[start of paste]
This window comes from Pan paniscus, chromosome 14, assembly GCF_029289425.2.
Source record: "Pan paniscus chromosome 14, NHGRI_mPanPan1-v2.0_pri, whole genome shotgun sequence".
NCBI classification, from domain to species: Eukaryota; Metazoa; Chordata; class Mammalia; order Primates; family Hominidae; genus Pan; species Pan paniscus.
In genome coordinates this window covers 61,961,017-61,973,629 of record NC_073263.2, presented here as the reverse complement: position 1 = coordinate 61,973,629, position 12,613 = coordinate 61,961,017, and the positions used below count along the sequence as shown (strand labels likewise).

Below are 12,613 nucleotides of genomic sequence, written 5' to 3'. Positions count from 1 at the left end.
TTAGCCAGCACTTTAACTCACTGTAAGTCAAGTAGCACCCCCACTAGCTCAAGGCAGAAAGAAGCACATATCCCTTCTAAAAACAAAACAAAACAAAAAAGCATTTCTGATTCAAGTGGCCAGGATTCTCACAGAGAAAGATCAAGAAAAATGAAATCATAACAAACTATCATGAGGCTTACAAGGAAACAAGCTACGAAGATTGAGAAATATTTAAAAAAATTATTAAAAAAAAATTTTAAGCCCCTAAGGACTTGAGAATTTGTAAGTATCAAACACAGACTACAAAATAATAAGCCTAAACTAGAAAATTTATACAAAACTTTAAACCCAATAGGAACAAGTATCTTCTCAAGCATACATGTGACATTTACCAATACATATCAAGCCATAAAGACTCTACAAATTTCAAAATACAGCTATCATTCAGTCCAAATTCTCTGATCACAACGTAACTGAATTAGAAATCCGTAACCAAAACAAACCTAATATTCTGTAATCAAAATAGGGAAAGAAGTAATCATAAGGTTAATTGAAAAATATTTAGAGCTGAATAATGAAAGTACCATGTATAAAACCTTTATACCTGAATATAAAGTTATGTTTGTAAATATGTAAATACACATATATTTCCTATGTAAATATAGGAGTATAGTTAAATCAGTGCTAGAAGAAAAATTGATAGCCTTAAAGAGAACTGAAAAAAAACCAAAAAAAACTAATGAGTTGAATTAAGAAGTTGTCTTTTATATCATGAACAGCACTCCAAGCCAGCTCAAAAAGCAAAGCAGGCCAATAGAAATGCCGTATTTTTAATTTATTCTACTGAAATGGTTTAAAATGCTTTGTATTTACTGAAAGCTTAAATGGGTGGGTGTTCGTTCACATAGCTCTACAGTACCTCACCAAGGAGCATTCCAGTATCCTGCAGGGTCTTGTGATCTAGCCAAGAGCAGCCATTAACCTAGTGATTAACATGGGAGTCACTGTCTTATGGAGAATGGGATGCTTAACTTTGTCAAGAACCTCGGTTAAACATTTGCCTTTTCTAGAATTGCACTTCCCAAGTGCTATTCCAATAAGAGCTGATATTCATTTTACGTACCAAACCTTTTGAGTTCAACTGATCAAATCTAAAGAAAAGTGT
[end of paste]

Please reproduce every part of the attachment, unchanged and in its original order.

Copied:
This window comes from Pan paniscus, chromosome 14, assembly GCF_029289425.2.
Source record: "Pan paniscus chromosome 14, NHGRI_mPanPan1-v2.0_pri, whole genome shotgun sequence".
NCBI classification, from domain to species: Eukaryota; Metazoa; Chordata; class Mammalia; order Primates; family Hominidae; genus Pan; species Pan paniscus.
In genome coordinates this window covers 61,961,017-61,973,629 of record NC_073263.2, presented here as the reverse complement: position 1 = coordinate 61,973,629, position 12,613 = coordinate 61,961,017, and the positions used below count along the sequence as shown (strand labels likewise).

Below are 12,613 nucleotides of genomic sequence, written 5' to 3'. Positions count from 1 at the left end.
TTAGCCAGCACTTTAACTCACTGTAAGTCAAGTAGCACCCCCACTAGCTCAAGGCAGAAAGAAGCACATATCCCTTCTAAAAACAAAACAAAACAAAAAAGCATTTCTGATTCAAGTGGCCAGGATTCTCACAGAGAAAGATCAAGAAAAATGAAATCATAACAAACTATCATGAGGCTTACAAGGAAACAAGCTACGAAGATTGAGAAATATTTAAAAAAATTATTAAAAAAAAATTTTAAGCCCCTAAGGACTTGAGAATTTGTAAGTATCAAACACAGACTACAAAATAATAAGCCTAAACTAGAAAATTTATACAAAACTTTAAACCCAATAGGAACAAGTATCTTCTCAAGCATACATGTGACATTTACCAATACATATCAAGCCATAAAGACTCTACAAATTTCAAAATACAGCTATCATTCAGTCCAAATTCTCTGATCACAACGTAACTGAATTAGAAATCCGTAACCAAAACAAACCTAATATTCTGTAATCAAAATAGGGAAAGAAGTAATCATAAGGTTAATTGAAAAATATTTAGAGCTGAATAATGAAAGTACCATGTATAAAACCTTTATACCTGAATATAAAGTTATGTTTGTAAATATGTAAATACACATATATTTCCTATGTAAATATAGGAGTATAGTTAAATCAGTGCTAGAAGAAAAATTGATAGCCTTAAAGAGAACTGAAAAAAAACCAAAAAAAACTAATGAGTTGAATTAAGAAGTTGTCTTTTATATCATGAACAGCACTCCAAGCCAGCTCAAAAAGCAAAGCAGGCCAATAGAAATGCCGTATTTTTAATTTATTCTACTGAAATGGTTTAAAATGCTTTGTATTTACTGAAAGCTTAAATGGGTGGGTGTTCGTTCACATAGCTCTACAGTACCTCACCAAGGAGCATTCCAGTATCCTGCAGGGTCTTGTGATCTAGCCAAGAGCAGCCATTAACCTAGTGATTAACATGGGAGTCACTGTCTTATGGAGAATGGGATGCTTAACTTTGTCAAGAACCTCGGTTAAACATTTGCCTTTTCTAGAATTGCACTTCCCAAGTGCTATTCCAATAAGAGCTGATATTCATTTTACGTACCAAACCTTTTGAGTTCAACTGATCAAATCTAAAGAAAAGTGT